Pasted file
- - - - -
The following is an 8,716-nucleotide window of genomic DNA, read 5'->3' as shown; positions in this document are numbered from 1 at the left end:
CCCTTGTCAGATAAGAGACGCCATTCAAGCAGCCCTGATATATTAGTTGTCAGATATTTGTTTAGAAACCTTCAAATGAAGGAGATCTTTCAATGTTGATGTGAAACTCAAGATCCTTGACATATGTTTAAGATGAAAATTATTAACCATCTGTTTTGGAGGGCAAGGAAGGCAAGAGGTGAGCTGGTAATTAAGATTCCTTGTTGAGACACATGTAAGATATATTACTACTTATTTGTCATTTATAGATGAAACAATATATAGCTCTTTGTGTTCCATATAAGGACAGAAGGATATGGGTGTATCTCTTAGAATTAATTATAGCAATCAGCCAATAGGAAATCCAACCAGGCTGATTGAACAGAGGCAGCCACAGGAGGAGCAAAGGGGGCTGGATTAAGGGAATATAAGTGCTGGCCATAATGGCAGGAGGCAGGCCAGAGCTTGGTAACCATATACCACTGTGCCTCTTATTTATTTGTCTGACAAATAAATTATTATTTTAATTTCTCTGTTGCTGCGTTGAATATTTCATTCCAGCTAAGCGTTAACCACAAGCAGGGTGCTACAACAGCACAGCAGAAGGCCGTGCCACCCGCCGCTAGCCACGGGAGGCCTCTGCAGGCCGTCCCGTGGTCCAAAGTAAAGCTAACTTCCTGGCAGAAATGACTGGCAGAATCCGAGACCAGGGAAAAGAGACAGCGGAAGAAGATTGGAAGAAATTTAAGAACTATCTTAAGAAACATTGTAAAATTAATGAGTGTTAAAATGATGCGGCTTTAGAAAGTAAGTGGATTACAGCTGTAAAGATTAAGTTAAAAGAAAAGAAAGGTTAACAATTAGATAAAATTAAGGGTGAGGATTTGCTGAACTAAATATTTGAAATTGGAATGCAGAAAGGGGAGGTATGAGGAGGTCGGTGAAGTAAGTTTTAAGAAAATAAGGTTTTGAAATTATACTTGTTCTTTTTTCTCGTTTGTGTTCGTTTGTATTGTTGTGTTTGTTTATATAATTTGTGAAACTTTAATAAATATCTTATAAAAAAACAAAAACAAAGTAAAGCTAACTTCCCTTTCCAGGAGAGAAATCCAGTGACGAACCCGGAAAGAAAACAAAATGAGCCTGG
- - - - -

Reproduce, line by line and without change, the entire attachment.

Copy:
The following is an 8,716-nucleotide window of genomic DNA, read 5'->3' as shown; positions in this document are numbered from 1 at the left end:
CCCTTGTCAGATAAGAGACGCCATTCAAGCAGCCCTGATATATTAGTTGTCAGATATTTGTTTAGAAACCTTCAAATGAAGGAGATCTTTCAATGTTGATGTGAAACTCAAGATCCTTGACATATGTTTAAGATGAAAATTATTAACCATCTGTTTTGGAGGGCAAGGAAGGCAAGAGGTGAGCTGGTAATTAAGATTCCTTGTTGAGACACATGTAAGATATATTACTACTTATTTGTCATTTATAGATGAAACAATATATAGCTCTTTGTGTTCCATATAAGGACAGAAGGATATGGGTGTATCTCTTAGAATTAATTATAGCAATCAGCCAATAGGAAATCCAACCAGGCTGATTGAACAGAGGCAGCCACAGGAGGAGCAAAGGGGGCTGGATTAAGGGAATATAAGTGCTGGCCATAATGGCAGGAGGCAGGCCAGAGCTTGGTAACCATATACCACTGTGCCTCTTATTTATTTGTCTGACAAATAAATTATTATTTTAATTTCTCTGTTGCTGCGTTGAATATTTCATTCCAGCTAAGCGTTAACCACAAGCAGGGTGCTACAACAGCACAGCAGAAGGCCGTGCCACCCGCCGCTAGCCACGGGAGGCCTCTGCAGGCCGTCCCGTGGTCCAAAGTAAAGCTAACTTCCTGGCAGAAATGACTGGCAGAATCCGAGACCAGGGAAAAGAGACAGCGGAAGAAGATTGGAAGAAATTTAAGAACTATCTTAAGAAACATTGTAAAATTAATGAGTGTTAAAATGATGCGGCTTTAGAAAGTAAGTGGATTACAGCTGTAAAGATTAAGTTAAAAGAAAAGAAAGGTTAACAATTAGATAAAATTAAGGGTGAGGATTTGCTGAACTAAATATTTGAAATTGGAATGCAGAAAGGGGAGGTATGAGGAGGTCGGTGAAGTAAGTTTTAAGAAAATAAGGTTTTGAAATTATACTTGTTCTTTTTTCTCGTTTGTGTTCGTTTGTATTGTTGTGTTTGTTTATATAATTTGTGAAACTTTAATAAATATCTTATAAAAAAACAAAAACAAAGTAAAGCTAACTTCCCTTTCCAGGAGAGAAATCCAGTGACGAACCCGGAAAGAAAACAAAATGAGCCTGG